DINING ROOM SET Lovely Ethan Allen. 2 captain’s chairs plus 4 chairs and 1 leaf. $400/obo. 360-457-0171

TOTEM REWARDS TEAM MEMBERS Two full-time and one part-time positions. EXPERIENCED Nanny/Housekeeper seeks All candidates must be work in Sequim or PA. able to complete and Experience working with successfully pass a pre- c h i l d r e n b e t we e n t h e employment drug test ages of infancy to adultand background check. hood. Education and deTo view the complete job g r e e s i n p s y c h o l o g y. descriptions and to apply Time and wages are neonline, please visit our gotiable. (206)406-3383. website at www.7cedarsresort.com F I R E P L A C E : F r e e standing oak fireplace. C O O K : F i r s t S t r e e t Gel-bur ning fireplace Haven, exp. preferred, has a bookcase on the pay DOE. Apply at 107 side. Made of light oak. E. 1st St., P.A. $55. Call (360)452-4339.

3010 Announcements AMATEUR historian is looking for information on settlers, trappers, squatters, hunters or anybody else who lived along Cameron Creek in Olympic National Park. Would you be willing to share your letters, diaries, photos, family stories or personal recollections with me for a story I’m writing? Website: ExploreOlympics.com Email: b.wirta@comcast.net Phone: (206)295-0247

COUPLE SEEKING TO ADOPT Loving couple seeking to ADOPT an infant. We can offer your baby a lifetime of opportunity, humor, adventure and financial security. We will provide a happy home, sharing our interests in the outdoors, travel, music, and sports. Let us help support you with your adoption plan. Contact us at direct at 206-920-1376, toll-free at 877-290-0543 or email AndrewCorley@outlook.com You can also contact our attorney at 206-728-5858, ask for Joan file #0376.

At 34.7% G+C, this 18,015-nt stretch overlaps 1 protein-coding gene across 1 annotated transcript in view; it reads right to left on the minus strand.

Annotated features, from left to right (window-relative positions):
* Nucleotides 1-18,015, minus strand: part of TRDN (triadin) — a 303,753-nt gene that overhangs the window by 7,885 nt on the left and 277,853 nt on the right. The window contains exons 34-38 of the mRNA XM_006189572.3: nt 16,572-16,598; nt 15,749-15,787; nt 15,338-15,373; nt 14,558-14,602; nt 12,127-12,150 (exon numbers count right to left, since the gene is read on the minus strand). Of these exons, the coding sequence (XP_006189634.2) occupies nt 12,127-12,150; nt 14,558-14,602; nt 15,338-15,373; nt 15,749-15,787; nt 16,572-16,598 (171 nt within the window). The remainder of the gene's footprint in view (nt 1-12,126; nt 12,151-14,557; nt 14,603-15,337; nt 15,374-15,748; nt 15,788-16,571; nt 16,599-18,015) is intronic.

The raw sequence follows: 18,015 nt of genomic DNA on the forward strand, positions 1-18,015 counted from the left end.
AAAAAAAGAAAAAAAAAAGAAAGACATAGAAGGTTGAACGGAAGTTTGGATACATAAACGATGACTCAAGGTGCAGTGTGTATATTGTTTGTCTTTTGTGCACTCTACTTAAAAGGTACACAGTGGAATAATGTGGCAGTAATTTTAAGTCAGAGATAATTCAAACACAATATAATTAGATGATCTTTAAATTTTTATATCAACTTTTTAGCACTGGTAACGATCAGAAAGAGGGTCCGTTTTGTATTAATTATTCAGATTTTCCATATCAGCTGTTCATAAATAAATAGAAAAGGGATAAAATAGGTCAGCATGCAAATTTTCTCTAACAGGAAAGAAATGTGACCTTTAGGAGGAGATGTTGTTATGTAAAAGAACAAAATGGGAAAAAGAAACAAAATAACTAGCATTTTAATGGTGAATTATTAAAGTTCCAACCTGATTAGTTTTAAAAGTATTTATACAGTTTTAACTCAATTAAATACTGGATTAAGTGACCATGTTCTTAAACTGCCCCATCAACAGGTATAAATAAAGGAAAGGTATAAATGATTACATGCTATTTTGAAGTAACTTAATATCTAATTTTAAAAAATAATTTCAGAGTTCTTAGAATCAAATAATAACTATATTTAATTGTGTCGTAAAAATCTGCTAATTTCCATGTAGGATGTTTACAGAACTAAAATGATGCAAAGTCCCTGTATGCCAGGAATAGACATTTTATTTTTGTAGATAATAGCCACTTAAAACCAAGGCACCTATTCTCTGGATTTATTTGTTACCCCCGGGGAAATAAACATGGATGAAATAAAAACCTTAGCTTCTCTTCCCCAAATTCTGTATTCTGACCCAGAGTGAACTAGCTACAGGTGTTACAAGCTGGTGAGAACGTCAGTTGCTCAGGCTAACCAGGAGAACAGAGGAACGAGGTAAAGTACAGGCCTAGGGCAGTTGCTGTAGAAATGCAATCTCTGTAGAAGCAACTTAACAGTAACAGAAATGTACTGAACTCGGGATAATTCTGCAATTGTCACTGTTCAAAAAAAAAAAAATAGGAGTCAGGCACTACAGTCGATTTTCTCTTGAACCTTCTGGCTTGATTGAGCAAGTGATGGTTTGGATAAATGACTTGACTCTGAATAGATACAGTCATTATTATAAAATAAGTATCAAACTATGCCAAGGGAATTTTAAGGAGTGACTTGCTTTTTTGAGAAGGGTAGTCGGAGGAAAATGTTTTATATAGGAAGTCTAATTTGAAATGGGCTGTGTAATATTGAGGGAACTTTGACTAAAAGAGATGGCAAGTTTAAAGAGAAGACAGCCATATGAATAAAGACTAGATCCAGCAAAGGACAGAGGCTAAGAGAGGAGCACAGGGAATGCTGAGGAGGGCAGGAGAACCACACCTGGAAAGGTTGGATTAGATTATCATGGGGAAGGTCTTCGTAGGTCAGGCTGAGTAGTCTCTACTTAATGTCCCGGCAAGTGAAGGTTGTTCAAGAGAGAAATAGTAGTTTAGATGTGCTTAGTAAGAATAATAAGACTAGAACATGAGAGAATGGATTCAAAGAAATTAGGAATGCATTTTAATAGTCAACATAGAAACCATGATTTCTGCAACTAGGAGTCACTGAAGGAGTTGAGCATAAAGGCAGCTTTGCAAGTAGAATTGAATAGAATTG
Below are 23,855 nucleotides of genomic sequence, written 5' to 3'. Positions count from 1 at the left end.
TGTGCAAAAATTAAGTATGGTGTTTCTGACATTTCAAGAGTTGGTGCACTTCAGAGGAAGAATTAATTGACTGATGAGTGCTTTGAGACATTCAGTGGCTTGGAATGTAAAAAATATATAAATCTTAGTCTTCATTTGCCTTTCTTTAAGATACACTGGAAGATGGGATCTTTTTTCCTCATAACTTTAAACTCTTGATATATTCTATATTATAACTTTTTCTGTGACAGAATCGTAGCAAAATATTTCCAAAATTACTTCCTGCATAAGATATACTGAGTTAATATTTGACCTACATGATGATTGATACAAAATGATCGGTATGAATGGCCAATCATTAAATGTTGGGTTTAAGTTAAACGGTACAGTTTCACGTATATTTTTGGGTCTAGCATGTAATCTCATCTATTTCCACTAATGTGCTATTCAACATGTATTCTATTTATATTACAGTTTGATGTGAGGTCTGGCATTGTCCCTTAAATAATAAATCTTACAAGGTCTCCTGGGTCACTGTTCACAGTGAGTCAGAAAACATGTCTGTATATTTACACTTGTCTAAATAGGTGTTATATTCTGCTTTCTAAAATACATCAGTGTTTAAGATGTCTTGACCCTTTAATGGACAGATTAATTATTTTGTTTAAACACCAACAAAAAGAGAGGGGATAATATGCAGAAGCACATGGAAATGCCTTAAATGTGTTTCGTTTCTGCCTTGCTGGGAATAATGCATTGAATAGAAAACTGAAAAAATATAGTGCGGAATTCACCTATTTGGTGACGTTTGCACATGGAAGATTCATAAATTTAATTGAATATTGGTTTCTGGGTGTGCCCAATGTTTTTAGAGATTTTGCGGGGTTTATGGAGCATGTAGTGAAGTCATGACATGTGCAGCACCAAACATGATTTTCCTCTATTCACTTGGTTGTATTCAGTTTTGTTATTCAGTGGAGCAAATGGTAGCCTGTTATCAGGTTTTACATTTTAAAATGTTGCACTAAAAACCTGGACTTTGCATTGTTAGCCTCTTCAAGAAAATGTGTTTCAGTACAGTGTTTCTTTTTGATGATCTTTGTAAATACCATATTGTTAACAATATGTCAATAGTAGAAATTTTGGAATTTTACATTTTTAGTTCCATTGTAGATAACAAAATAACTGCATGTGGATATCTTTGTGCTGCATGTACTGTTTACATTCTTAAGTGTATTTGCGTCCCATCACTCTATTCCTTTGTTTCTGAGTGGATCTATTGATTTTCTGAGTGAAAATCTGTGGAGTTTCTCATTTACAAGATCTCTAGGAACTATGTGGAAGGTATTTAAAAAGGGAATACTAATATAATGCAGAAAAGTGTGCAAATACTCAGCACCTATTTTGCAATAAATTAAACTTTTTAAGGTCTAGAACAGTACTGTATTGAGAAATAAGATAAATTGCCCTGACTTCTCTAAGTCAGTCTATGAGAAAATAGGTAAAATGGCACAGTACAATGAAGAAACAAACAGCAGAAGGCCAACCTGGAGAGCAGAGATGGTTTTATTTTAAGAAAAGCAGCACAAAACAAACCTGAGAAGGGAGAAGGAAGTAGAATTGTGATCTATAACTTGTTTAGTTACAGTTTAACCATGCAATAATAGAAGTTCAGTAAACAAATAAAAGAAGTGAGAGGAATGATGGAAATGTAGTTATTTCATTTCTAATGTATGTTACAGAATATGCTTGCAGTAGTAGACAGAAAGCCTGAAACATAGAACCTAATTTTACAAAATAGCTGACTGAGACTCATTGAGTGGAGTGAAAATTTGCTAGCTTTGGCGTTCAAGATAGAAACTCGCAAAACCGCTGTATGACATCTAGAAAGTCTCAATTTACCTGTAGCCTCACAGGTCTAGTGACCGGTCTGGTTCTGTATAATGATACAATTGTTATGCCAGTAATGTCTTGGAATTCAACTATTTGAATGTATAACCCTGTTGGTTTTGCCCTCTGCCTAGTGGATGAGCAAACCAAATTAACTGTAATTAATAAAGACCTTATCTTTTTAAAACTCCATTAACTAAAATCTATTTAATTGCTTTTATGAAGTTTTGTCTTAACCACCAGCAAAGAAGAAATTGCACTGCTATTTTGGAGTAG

3023 Lost LOST: Cat. Calico, black a n d y e l l o w, f e m a l e , “Flame,” last seen on Lilac Ave., near Walnut St. (360)775-4530

Reach The North Olympic Peninsula & The World IN PRINT & ONLINE

LARSON: 17’, good boat, good trailer. $750. (360)344-4327

PLACE ADS FOR PRINT AND WEB: Visit | www.peninsuladailynews.com

MISC: 2 twin beds, $250 each. Dresser $350, Vanity $400, both with mirrors. High boy, $300. DODGE: ‘01 Ram 1500. All above is from 1920sWhite, 4X4, auto, extra 1 9 3 0 s . B i c y c l e , $ 5 0 . cab, 4 door, 109k, very Women’s bicycle, $40. nice. $9,900/obo. (360)683-2617 (360)452-5652 MOTORHOME: 21’ MiDOWN-SIZING Sale: d a s , c o m p l e t e l y s e l f Rain or shine, All in- cont., A1 mech. $3,950/ doors. Furniture, col- obo. or trade for camper lectibles, tools, fishing van. (360)452-2677. gear, household and kids items. Fri.-Sat., MOTORHOME: 24’ Itas9-3 p.m., 483 Osprey ca. Class C, 30K low mi. Glen, Sequim, 3rd Ave two queen beds, WOW. $43,950. (360)683-3212. to Happy Valley Road. ESTATE SALE Please join us on Saturday, October 26th, at 755 W. Washington (Hollywood Video), Sequim, from 9am – 3pm for a fabulous estate sale. We will be offering for your consideration antique/collectible furniture, china, Asian, glassware, silverplate, books, holidays, sewing/crafts, POTTERY, baskets, l aw n / g a r d e n , t o o l s, a n d s o mu c h m o r e. See you there! Please bring non-perishable food items to donate to the Salvation Army Soup Kitchen. Swallow’s Nest Antiques & Estate Sales www.swallowsnest antiques.weebly.com

LOST: Dogs. Male blue heeler, not neutered. Female, black, spaniel-like, young. Off Chicken Coop Rd. 683-4966 or 461-3233

4026 Employment General Air Flo Heating Co. is Hiring the Best! Service, Installation and Sales positions availa bl e. To p wa g e s a n d benefits. DOE. Apply in person at 221 W. Cedar St., Sequim. AUTOBODY PAINTER/PREPPER Wages DOE. Apply in p e r s o n a t E ve r g r e e n Collision, 820 E. Front St., Port Angeles.